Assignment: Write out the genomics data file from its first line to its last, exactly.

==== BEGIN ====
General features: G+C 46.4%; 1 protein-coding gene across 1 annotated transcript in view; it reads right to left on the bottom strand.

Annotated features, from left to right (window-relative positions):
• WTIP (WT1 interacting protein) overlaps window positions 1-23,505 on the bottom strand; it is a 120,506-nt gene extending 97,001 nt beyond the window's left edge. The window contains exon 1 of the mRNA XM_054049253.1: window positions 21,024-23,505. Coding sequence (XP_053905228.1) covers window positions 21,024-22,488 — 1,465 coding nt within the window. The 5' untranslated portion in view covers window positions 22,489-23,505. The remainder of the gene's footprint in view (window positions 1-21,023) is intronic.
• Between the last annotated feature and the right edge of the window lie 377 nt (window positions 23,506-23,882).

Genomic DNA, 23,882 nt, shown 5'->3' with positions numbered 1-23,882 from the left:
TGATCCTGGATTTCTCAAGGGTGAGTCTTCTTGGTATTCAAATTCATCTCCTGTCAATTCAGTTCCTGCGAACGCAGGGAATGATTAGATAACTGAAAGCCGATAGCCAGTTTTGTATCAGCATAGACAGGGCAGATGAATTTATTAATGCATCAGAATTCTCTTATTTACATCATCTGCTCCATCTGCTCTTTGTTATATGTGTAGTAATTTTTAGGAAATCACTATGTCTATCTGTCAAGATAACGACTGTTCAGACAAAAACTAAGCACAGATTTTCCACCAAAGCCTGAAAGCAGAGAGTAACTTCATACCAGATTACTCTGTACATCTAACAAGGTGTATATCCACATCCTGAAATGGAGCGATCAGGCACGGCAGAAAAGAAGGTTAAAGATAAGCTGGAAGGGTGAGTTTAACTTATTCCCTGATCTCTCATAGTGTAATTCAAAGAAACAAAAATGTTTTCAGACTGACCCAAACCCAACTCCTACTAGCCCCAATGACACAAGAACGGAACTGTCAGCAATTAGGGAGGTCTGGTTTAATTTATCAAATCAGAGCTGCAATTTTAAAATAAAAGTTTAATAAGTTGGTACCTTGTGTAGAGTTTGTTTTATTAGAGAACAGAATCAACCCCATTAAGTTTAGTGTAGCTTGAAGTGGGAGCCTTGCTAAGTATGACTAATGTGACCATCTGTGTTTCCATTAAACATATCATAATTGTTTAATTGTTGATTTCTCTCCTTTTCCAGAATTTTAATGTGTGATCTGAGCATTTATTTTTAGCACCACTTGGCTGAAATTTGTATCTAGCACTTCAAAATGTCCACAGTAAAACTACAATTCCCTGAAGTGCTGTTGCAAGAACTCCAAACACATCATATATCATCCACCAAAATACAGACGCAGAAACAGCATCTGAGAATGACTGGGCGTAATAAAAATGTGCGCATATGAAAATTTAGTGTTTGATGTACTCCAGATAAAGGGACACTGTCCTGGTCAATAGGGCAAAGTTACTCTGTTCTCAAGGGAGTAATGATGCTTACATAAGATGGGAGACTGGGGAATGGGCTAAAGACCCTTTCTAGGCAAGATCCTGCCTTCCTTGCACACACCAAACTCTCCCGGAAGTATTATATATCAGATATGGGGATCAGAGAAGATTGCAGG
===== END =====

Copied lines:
General features: G+C 46.4%; 1 protein-coding gene across 1 annotated transcript in view; it reads right to left on the bottom strand.

Annotated features, from left to right (window-relative positions):
• WTIP (WT1 interacting protein) overlaps window positions 1-23,505 on the bottom strand; it is a 120,506-nt gene extending 97,001 nt beyond the window's left edge. The window contains exon 1 of the mRNA XM_054049253.1: window positions 21,024-23,505. Coding sequence (XP_053905228.1) covers window positions 21,024-22,488 — 1,465 coding nt within the window. The 5' untranslated portion in view covers window positions 22,489-23,505. The remainder of the gene's footprint in view (window positions 1-21,023) is intronic.
• Between the last annotated feature and the right edge of the window lie 377 nt (window positions 23,506-23,882).

Genomic DNA, 23,882 nt, shown 5'->3' with positions numbered 1-23,882 from the left:
TGATCCTGGATTTCTCAAGGGTGAGTCTTCTTGGTATTCAAATTCATCTCCTGTCAATTCAGTTCCTGCGAACGCAGGGAATGATTAGATAACTGAAAGCCGATAGCCAGTTTTGTATCAGCATAGACAGGGCAGATGAATTTATTAATGCATCAGAATTCTCTTATTTACATCATCTGCTCCATCTGCTCTTTGTTATATGTGTAGTAATTTTTAGGAAATCACTATGTCTATCTGTCAAGATAACGACTGTTCAGACAAAAACTAAGCACAGATTTTCCACCAAAGCCTGAAAGCAGAGAGTAACTTCATACCAGATTACTCTGTACATCTAACAAGGTGTATATCCACATCCTGAAATGGAGCGATCAGGCACGGCAGAAAAGAAGGTTAAAGATAAGCTGGAAGGGTGAGTTTAACTTATTCCCTGATCTCTCATAGTGTAATTCAAAGAAACAAAAATGTTTTCAGACTGACCCAAACCCAACTCCTACTAGCCCCAATGACACAAGAACGGAACTGTCAGCAATTAGGGAGGTCTGGTTTAATTTATCAAATCAGAGCTGCAATTTTAAAATAAAAGTTTAATAAGTTGGTACCTTGTGTAGAGTTTGTTTTATTAGAGAACAGAATCAACCCCATTAAGTTTAGTGTAGCTTGAAGTGGGAGCCTTGCTAAGTATGACTAATGTGACCATCTGTGTTTCCATTAAACATATCATAATTGTTTAATTGTTGATTTCTCTCCTTTTCCAGAATTTTAATGTGTGATCTGAGCATTTATTTTTAGCACCACTTGGCTGAAATTTGTATCTAGCACTTCAAAATGTCCACAGTAAAACTACAATTCCCTGAAGTGCTGTTGCAAGAACTCCAAACACATCATATATCATCCACCAAAATACAGACGCAGAAACAGCATCTGAGAATGACTGGGCGTAATAAAAATGTGCGCATATGAAAATTTAGTGTTTGATGTACTCCAGATAAAGGGACACTGTCCTGGTCAATAGGGCAAAGTTACTCTGTTCTCAAGGGAGTAATGATGCTTACATAAGATGGGAGACTGGGGAATGGGCTAAAGACCCTTTCTAGGCAAGATCCTGCCTTCCTTGCACACACCAAACTCTCCCGGAAGTATTATATATCAGATATGGGGATCAGAGAAGATTGCAGG